Dallas Opera delights with cross-genre Korngold double bill

Sat Feb 10, 2018 at 2:36 pm
By Wayne Lee Gay

Paul Groves and Laura Wilde in Korngold’s “The Ring of Polykrates” at Dallas Opera: Photo: Karen Almond

Erich Wolfgang Korngold’s rarely performed one-act comedy The Ring of Polykrates proved an absolute delight in a handsome new production presented by Dallas Opera Friday night at Winspear Opera House.

Korngold earned his place in the annals of music history as a Holocaust refugee in Hollywood, where he practically invented the modern film score in the 1930s and ’40s. However, before moving to America, he had produced several substantial operas, most famously the dark (and gorgeously scored) Die tote Stadt, which Dallas Opera presented in 2014. Before Die tote Stadt, while still a teenager, Korngold wrote The Ring of Polykrates, completely opposite of Die Tote Stadt in mood but equally rich in skilled vocal and orchestral writing.

The Ring of Polykrates is a cousin to Viennese operettas of Johann Strauss, and to the comedies of Mozart and Rossini. Yet Korngold’s opera is built on a much simpler, almost parable-like plot, in which a man, at the urging of a jealous friend, tests the patience and fidelity of his wife. Korngold sets this up with a very small cast including the principal couple, a pair of servants who echo and reflect the foibles of the main couple, and the oily friend.

Musically, The Ring of Polykrates is a close relative of Richard Strauss, Wagner, and Puccini in its chromatic harmonic language, use of leitmotif, seamless progression of short arias and ensembles, and unfailingly colorful orchestration. Packed into a single act of slightly more than an hour in length, The Ring of Polykrates offers a perfect balance of content and structure.

Soprano Laura Wilde in the role of Laura, the wife, provided the strongest vocal and dramatic performance of the evening. Experienced in Wagnerian roles, she provided a sturdy but beautiful tone to match the sometimes thick orchestration. She likewise owned the dramatic aspects of the part magnificently, knowingly patient of her husband’s initial verbal insinuations before turning into a calmly angry goddess.

Tenor Paul Groves countered in the role of the husband Wilhelm as gullible and humorously paranoid; he was almost equally strong vocally, with some small mishaps in the upper range.

Soprano Susannah Biller and tenor Brenton Ryan as the servants were the first to appear on stage, and were initially slightly overshadowed by the orchestra, though this adjusted quickly. Ryan in particular had the most obviously comical role, playing up the running joke of his character’s obsession of playing the timpani in the symphonies of Haydn.

Bass-baritone Craig Colclough opted to present the conniving friend Peter as awkwardly unlucky; he discovered the comedy in those thick German consonants while preserving the natural beauty of tone in his voice.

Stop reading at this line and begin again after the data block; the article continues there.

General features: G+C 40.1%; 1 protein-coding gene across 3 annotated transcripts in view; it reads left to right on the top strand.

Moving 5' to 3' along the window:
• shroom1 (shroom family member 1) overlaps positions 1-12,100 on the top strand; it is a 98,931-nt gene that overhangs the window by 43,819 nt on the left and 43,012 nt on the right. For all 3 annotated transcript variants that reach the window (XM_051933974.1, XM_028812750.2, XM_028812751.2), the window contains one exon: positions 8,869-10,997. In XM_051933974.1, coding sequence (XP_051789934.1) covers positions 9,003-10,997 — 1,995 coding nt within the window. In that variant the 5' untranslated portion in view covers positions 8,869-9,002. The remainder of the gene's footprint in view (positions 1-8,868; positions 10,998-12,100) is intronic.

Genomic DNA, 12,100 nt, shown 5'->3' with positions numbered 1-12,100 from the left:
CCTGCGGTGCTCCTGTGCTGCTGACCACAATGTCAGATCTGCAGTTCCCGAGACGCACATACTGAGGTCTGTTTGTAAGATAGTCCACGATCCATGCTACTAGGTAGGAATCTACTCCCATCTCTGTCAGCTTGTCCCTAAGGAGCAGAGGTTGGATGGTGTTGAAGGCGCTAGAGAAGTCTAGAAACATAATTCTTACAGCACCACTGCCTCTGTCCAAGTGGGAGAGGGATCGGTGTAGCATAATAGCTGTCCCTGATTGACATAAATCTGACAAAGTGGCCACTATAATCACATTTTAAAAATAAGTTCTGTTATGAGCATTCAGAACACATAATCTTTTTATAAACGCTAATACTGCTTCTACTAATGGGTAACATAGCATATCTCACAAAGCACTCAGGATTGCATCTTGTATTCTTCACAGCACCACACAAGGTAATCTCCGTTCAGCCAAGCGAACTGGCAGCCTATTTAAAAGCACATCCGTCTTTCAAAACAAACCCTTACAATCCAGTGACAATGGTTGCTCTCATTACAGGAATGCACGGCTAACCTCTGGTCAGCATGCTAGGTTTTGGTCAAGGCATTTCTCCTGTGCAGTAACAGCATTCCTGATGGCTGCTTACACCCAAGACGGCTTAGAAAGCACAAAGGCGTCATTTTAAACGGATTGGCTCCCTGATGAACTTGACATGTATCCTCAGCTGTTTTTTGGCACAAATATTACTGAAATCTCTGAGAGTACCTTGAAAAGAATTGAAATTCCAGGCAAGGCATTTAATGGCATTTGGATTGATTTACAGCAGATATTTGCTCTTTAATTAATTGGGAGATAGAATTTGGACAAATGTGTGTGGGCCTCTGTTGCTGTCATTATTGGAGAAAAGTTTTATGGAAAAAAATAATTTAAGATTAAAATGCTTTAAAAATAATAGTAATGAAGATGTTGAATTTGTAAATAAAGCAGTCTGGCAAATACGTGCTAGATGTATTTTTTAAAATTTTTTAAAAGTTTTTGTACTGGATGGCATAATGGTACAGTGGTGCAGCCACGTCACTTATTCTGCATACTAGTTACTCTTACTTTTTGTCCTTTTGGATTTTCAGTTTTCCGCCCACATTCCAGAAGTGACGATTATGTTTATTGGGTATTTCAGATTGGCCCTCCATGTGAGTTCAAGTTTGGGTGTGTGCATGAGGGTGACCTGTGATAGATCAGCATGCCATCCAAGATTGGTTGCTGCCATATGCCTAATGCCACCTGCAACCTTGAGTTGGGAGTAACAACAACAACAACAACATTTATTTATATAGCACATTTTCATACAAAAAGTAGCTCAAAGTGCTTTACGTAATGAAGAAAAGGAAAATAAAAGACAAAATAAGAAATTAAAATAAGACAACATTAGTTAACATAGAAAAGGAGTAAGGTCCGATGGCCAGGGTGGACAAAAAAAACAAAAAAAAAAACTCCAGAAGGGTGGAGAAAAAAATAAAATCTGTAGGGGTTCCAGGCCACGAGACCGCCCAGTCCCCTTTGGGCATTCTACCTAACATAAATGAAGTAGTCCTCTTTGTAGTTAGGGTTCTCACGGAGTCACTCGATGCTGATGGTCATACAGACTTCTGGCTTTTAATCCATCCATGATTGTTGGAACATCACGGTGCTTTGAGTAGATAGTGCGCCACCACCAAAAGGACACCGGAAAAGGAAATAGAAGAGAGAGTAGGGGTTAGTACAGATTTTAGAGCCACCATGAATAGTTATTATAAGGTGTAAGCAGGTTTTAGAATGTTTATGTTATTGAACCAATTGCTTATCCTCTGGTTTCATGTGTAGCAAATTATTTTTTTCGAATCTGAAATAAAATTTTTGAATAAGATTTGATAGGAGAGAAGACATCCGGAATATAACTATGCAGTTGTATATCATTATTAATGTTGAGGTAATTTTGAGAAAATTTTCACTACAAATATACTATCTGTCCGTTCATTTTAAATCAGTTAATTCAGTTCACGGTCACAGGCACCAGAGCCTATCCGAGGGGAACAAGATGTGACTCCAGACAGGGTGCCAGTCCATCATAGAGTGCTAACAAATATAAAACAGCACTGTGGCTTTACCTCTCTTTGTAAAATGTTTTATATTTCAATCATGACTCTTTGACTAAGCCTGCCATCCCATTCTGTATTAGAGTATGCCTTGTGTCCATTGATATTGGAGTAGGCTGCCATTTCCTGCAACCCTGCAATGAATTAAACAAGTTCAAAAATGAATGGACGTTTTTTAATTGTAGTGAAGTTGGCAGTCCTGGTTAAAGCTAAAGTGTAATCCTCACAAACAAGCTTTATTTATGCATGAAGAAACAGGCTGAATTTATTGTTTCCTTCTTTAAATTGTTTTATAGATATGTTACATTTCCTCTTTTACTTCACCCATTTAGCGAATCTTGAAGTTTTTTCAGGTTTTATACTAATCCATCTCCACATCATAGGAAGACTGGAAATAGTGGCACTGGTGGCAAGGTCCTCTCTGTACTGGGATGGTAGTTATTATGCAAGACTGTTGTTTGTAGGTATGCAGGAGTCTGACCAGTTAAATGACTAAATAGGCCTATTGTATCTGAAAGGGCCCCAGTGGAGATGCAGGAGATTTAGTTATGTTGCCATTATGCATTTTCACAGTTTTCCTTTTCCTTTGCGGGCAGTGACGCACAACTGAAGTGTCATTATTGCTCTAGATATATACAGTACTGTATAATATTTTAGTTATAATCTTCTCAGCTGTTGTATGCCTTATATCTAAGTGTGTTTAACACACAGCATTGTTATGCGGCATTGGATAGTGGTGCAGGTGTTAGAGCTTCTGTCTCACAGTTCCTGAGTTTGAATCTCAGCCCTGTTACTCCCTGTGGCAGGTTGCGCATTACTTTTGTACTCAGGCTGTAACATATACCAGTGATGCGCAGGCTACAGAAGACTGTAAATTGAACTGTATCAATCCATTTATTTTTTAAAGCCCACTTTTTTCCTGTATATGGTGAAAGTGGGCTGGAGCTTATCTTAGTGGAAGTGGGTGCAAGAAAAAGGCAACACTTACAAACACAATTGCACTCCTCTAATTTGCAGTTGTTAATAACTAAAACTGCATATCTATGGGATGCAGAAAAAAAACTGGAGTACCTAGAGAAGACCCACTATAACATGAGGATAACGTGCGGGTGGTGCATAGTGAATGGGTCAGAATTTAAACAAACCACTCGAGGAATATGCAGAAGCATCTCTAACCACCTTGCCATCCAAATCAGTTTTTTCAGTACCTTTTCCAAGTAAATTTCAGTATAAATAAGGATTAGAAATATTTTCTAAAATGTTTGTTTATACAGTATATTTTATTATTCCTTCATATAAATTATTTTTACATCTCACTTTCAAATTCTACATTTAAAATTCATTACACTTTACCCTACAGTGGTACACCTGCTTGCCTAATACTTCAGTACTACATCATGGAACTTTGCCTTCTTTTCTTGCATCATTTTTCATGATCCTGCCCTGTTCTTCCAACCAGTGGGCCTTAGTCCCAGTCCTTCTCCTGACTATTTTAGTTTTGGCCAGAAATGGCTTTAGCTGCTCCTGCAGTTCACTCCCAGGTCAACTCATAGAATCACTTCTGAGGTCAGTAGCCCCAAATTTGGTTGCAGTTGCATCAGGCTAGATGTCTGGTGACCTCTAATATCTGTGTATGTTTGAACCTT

For this new production, set designer Donald Eastman provided a spacious, upscale parlor emblematic of an upper-class European household in the early 20th-century, at the time of the opera’s premiere. Small portraits of Beethoven, Schubert, and Mahler decorated the walls. Tommy Bourgeois’s costumes likewise reflected comfortable pre-World War I life, and director Peter Kazaras found just the right touch of mild visual touches to enhance the inherent dignified humor of the work. Conductor Emmanuel Villaume guided the musical aspects with confident fluidity, producing a sparkling rendition of this late romantic score.

A performance of Korngold’s post-Hollywood Violin Concerto, a lyrically dazzling piece made famous by Jascha Heifetz, prefaced the opera. French iolinist Augustin Dumay joining his compatriot Villaume in lithely navigating the emotional and technical demands of the piece.

Dumay asserted a somewhat eccentric stage presence, including playing with the score. His tone is vigorous but with a tonal sweetness ideal for this 20th-century romanticism. He and Villaume conveyed the relentless yearning (with a touch of Hollywood) in the first movement, and the mournfulness eliding toward serenity in the second. Dumay shifted neatly to the dance-like energy and humor of the finale–here, Korngold comes close to his mid-century American contemporaries.

In the closing section, Villaume, Dumay and the orchestra reveled in a final burst of musical grandeur to which one could imagine Errol Flynn riding to the rescue of Olivia de Havilland in a Korngold-scored adventure film.

With this follow-up to the earlier production of Die tote Stadt, the Dallas Opera continues a worthy and admirable exploration and advocacy of the music of Korngold. Hopefully, more Korngold operas will follow in years ahead.

The Korngold double-bill will be repeated at Winspear Opera House 2 p.m. Sunday and 7:30 p.m. February 14 and 17. dallasopera.org; 214-443-1000.

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